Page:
Forty-five households in the Oohambo dhaNehale informal settlement on the outskirts of Windhoek use one toilet.
The residents of the area nestled in the Havana location, named after the legendary king of Ondonga Nehale lya Mpingana who reigned from 1884 until his death in 1908, said they have lived with the problem for years and are ready to kick up a stink about the lack of services in their area.
They told New Era that they often use the riverbed to relieve themselves.
Immanuel Ngiidipaa has been residing in Oohambo dhaNehale for eight years, and said the challenges that one toilet for so many people can bring are numerous.
“Sometimes when you want to use the toilet, you will find people queuing because a lot of people want to use that one toilet,” he lamented.
They are also afraid that the toilet which everyone uses could cause the spread of diseases.
In March 2020, the US Centres for Disease Control and Prevention (CDC) reported that 61 Hepatitis E deaths were reported nationally, including 24 (39%) in pregnant or postpartum women. Among all reported cases, 6 068 (84%) were reported from the Khomas and Erongo regions, which have large informal settlements. Specifically, 2,677 (37%) cases were reported from three of Namibia’s largest informal settlements, Havana and Goreangab (both in the Khomas region), and the Democratic Resettlement Community (Erongo).
“Because of increased rural-urban migration, many low-income workers live in informal settlements with substandard housing and poor sanitation,” said the report.
“We live in the location with no electricity. If you want to go to the toilet at night, it is very dark, so you are at high risk of being raped or killed,” said community leader Josephine Nelenge.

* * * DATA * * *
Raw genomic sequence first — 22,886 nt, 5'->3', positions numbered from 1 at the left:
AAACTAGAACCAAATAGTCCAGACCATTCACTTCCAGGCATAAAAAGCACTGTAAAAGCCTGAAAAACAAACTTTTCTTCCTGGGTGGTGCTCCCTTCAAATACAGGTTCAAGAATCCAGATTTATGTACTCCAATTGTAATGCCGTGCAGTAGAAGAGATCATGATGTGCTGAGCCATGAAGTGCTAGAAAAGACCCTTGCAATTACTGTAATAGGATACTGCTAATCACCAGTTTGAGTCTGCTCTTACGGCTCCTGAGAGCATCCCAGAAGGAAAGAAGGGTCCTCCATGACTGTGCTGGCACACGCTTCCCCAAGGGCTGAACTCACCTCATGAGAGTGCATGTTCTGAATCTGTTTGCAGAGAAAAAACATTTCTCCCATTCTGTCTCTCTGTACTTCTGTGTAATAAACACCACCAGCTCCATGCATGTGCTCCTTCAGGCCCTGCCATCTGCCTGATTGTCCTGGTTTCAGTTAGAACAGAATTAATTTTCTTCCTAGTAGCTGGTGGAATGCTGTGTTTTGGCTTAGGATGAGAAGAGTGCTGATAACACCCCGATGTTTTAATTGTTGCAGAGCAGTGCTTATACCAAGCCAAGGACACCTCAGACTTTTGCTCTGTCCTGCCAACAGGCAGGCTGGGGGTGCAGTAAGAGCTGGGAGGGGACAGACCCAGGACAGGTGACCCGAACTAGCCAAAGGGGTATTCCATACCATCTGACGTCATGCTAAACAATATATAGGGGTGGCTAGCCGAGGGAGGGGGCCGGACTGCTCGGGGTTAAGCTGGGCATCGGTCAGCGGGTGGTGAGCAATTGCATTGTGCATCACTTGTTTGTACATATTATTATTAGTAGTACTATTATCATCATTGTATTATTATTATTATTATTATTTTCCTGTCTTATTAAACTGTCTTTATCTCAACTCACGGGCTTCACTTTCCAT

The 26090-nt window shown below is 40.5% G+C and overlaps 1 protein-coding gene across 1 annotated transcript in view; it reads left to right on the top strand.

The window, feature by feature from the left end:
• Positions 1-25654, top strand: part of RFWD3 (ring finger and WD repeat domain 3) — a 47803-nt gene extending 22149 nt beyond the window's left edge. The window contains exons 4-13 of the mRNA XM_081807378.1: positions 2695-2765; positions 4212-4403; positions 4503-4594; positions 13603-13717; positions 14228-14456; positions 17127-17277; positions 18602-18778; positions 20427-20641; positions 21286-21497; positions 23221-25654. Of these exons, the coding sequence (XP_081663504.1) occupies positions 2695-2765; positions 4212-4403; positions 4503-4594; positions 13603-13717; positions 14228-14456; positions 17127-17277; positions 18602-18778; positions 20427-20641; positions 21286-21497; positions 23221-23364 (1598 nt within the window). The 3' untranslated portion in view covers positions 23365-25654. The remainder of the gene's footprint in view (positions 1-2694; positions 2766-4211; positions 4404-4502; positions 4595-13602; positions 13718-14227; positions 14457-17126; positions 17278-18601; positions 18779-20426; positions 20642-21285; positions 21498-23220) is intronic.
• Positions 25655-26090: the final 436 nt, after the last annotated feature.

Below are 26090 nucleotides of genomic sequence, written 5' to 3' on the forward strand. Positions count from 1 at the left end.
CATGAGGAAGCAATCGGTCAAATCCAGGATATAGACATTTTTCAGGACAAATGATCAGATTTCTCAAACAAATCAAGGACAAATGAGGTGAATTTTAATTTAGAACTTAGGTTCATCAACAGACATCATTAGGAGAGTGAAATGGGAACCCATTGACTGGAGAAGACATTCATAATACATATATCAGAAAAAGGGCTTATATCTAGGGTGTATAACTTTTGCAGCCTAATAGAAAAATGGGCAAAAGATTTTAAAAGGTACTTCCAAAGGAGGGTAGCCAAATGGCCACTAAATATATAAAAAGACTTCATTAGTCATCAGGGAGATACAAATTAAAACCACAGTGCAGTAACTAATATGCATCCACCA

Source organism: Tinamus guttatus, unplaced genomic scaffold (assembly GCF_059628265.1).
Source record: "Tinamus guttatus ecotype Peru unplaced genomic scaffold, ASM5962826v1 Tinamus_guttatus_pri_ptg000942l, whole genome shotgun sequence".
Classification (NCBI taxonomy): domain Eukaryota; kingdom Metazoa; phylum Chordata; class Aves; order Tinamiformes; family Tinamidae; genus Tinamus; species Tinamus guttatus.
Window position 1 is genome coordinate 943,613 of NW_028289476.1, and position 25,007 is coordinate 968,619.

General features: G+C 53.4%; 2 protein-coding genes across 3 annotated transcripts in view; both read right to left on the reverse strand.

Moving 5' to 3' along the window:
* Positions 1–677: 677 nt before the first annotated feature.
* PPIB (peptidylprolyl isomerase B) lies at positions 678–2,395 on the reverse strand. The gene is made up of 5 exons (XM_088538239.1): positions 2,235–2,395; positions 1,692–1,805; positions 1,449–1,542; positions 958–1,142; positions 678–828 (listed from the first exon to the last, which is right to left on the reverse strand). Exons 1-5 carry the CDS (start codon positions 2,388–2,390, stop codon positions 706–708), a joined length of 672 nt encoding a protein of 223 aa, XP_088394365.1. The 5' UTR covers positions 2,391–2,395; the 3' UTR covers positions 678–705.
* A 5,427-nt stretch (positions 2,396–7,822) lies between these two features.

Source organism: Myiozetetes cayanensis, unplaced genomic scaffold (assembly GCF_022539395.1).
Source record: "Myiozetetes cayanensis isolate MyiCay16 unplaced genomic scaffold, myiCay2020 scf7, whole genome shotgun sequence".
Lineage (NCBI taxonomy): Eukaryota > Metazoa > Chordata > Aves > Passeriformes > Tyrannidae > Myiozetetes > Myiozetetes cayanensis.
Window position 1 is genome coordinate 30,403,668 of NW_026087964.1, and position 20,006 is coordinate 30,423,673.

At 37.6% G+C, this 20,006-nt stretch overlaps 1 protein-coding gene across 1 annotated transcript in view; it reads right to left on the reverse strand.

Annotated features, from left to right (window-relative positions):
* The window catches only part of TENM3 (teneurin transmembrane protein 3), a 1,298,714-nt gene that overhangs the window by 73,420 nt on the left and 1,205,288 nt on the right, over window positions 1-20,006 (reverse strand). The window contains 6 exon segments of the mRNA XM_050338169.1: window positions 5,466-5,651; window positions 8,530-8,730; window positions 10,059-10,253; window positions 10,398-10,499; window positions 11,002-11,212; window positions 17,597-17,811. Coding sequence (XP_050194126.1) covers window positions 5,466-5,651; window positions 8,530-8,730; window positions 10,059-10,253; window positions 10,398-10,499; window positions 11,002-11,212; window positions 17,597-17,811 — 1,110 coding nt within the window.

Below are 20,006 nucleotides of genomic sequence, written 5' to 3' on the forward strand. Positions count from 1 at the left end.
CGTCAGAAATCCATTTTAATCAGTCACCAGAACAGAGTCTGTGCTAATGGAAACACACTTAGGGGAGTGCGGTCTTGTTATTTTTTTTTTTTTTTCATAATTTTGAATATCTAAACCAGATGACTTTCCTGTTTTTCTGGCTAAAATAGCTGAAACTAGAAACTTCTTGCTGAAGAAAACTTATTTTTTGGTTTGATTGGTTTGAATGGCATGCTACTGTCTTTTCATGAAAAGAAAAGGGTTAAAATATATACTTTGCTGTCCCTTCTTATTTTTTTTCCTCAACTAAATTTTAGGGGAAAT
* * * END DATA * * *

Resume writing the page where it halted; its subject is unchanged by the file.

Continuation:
She said several robberies, assaults and attempted rape incidents have occurred there.
The councillor of the Moses
//Garoeb constituency Aili Venonya said her office has been receiving the complaints about the shortage of toilets at the location.
Venonya said she has been writing letters to the mayor’s office at the City of Windhoek, asking that residents of this location be given enough toilets. However, she did not get any feedback until now.
In July 2020 during the state of the region address, Khomas governor Laura McLeod-Katjirua reported that 65 toilets at N$1.9 million had been built in the informal settlements on the periphery of Namibia’s capital city.
She was, however, immediately contradicted by the councillor of the Tobias Hainyeko constituency, Christoph Likuwa, who said no toilets were built in his area.
According to the Borgen Project, a Washington-based NGO, Namibia has the lowest levels of sanitation coverage in southern Africa. Only 34% of the country’s population has access to improved sanitation facilities. That percentage drops to 14% in the country’s rural areas. The practice of open defecation, which occurs in 14% of urban areas and 77% of rural areas, increases the spread of diseases and majorly impacts general health.
City of Windhoek spokesperson Lydia Amutenya said the office of the mayor has noticed the challenges of toilet shortages in many places, especially in the Havana location.
She explained that the city has allocated N$104 million for the year 2021-22 for informal settlement upgrading.
“We would like to urge our residents
to also safeguard the municipal facilities in their communities because we have experienced cases of vandalism and theft, and these contribute to the shortages of these facilities,” Amutenya added.